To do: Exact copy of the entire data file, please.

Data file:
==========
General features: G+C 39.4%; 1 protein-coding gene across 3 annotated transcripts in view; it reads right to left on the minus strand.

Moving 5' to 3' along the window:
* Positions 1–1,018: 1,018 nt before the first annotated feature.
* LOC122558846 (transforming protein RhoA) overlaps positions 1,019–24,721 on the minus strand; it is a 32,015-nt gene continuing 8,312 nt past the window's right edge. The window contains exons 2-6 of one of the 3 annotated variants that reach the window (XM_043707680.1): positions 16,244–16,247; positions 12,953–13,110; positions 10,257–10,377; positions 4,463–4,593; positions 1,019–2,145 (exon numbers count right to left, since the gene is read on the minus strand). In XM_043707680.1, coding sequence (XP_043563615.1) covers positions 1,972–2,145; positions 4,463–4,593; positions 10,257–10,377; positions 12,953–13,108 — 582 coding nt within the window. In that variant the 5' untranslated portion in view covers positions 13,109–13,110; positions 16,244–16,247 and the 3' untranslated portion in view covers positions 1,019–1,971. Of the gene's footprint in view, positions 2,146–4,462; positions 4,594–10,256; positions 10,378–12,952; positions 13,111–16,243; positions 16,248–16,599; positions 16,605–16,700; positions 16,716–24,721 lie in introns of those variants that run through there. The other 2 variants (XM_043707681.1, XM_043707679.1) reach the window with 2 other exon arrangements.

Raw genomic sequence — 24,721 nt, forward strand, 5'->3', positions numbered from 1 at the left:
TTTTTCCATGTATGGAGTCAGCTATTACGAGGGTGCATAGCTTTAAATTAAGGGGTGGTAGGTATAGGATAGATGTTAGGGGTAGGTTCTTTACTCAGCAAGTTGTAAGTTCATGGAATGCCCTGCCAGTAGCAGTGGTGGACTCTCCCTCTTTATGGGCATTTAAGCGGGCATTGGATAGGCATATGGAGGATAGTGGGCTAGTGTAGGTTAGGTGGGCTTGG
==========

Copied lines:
General features: G+C 39.4%; 1 protein-coding gene across 3 annotated transcripts in view; it reads right to left on the minus strand.

Moving 5' to 3' along the window:
* Positions 1–1,018: 1,018 nt before the first annotated feature.
* LOC122558846 (transforming protein RhoA) overlaps positions 1,019–24,721 on the minus strand; it is a 32,015-nt gene continuing 8,312 nt past the window's right edge. The window contains exons 2-6 of one of the 3 annotated variants that reach the window (XM_043707680.1): positions 16,244–16,247; positions 12,953–13,110; positions 10,257–10,377; positions 4,463–4,593; positions 1,019–2,145 (exon numbers count right to left, since the gene is read on the minus strand). In XM_043707680.1, coding sequence (XP_043563615.1) covers positions 1,972–2,145; positions 4,463–4,593; positions 10,257–10,377; positions 12,953–13,108 — 582 coding nt within the window. In that variant the 5' untranslated portion in view covers positions 13,109–13,110; positions 16,244–16,247 and the 3' untranslated portion in view covers positions 1,019–1,971. Of the gene's footprint in view, positions 2,146–4,462; positions 4,594–10,256; positions 10,378–12,952; positions 13,111–16,243; positions 16,248–16,599; positions 16,605–16,700; positions 16,716–24,721 lie in introns of those variants that run through there. The other 2 variants (XM_043707681.1, XM_043707679.1) reach the window with 2 other exon arrangements.

Raw genomic sequence — 24,721 nt, forward strand, 5'->3', positions numbered from 1 at the left:
TTTTTCCATGTATGGAGTCAGCTATTACGAGGGTGCATAGCTTTAAATTAAGGGGTGGTAGGTATAGGATAGATGTTAGGGGTAGGTTCTTTACTCAGCAAGTTGTAAGTTCATGGAATGCCCTGCCAGTAGCAGTGGTGGACTCTCCCTCTTTATGGGCATTTAAGCGGGCATTGGATAGGCATATGGAGGATAGTGGGCTAGTGTAGGTTAGGTGGGCTTGG